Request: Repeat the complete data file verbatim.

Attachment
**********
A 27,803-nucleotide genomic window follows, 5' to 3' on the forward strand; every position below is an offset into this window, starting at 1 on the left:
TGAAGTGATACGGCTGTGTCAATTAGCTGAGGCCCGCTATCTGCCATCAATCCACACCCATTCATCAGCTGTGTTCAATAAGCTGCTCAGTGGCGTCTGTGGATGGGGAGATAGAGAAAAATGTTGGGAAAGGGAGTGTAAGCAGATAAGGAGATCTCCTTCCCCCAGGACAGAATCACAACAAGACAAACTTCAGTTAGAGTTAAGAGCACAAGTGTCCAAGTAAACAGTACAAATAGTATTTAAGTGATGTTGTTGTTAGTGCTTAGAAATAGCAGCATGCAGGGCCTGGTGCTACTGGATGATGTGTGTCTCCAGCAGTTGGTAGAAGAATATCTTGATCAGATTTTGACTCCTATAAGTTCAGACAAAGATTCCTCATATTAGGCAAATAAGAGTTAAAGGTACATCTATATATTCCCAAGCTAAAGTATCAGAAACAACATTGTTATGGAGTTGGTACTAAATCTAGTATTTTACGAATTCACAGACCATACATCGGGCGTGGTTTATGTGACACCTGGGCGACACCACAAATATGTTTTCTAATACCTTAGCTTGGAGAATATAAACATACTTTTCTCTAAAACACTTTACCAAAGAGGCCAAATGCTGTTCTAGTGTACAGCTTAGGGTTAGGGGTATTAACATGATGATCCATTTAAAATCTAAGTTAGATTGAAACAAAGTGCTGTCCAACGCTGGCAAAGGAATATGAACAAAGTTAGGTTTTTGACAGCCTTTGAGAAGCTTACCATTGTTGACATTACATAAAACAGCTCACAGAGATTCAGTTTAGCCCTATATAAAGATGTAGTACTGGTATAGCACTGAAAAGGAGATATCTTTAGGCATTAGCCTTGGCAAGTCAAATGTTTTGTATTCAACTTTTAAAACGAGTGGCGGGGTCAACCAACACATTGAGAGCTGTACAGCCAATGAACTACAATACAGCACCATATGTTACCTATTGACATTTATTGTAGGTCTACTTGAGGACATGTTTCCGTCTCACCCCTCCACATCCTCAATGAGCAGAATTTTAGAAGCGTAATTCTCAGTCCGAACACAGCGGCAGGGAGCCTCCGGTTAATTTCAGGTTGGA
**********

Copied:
A 27,803-nucleotide genomic window follows, 5' to 3' on the forward strand; every position below is an offset into this window, starting at 1 on the left:
TGAAGTGATACGGCTGTGTCAATTAGCTGAGGCCCGCTATCTGCCATCAATCCACACCCATTCATCAGCTGTGTTCAATAAGCTGCTCAGTGGCGTCTGTGGATGGGGAGATAGAGAAAAATGTTGGGAAAGGGAGTGTAAGCAGATAAGGAGATCTCCTTCCCCCAGGACAGAATCACAACAAGACAAACTTCAGTTAGAGTTAAGAGCACAAGTGTCCAAGTAAACAGTACAAATAGTATTTAAGTGATGTTGTTGTTAGTGCTTAGAAATAGCAGCATGCAGGGCCTGGTGCTACTGGATGATGTGTGTCTCCAGCAGTTGGTAGAAGAATATCTTGATCAGATTTTGACTCCTATAAGTTCAGACAAAGATTCCTCATATTAGGCAAATAAGAGTTAAAGGTACATCTATATATTCCCAAGCTAAAGTATCAGAAACAACATTGTTATGGAGTTGGTACTAAATCTAGTATTTTACGAATTCACAGACCATACATCGGGCGTGGTTTATGTGACACCTGGGCGACACCACAAATATGTTTTCTAATACCTTAGCTTGGAGAATATAAACATACTTTTCTCTAAAACACTTTACCAAAGAGGCCAAATGCTGTTCTAGTGTACAGCTTAGGGTTAGGGGTATTAACATGATGATCCATTTAAAATCTAAGTTAGATTGAAACAAAGTGCTGTCCAACGCTGGCAAAGGAATATGAACAAAGTTAGGTTTTTGACAGCCTTTGAGAAGCTTACCATTGTTGACATTACATAAAACAGCTCACAGAGATTCAGTTTAGCCCTATATAAAGATGTAGTACTGGTATAGCACTGAAAAGGAGATATCTTTAGGCATTAGCCTTGGCAAGTCAAATGTTTTGTATTCAACTTTTAAAACGAGTGGCGGGGTCAACCAACACATTGAGAGCTGTACAGCCAATGAACTACAATACAGCACCATATGTTACCTATTGACATTTATTGTAGGTCTACTTGAGGACATGTTTCCGTCTCACCCCTCCACATCCTCAATGAGCAGAATTTTAGAAGCGTAATTCTCAGTCCGAACACAGCGGCAGGGAGCCTCCGGTTAATTTCAGGTTGGA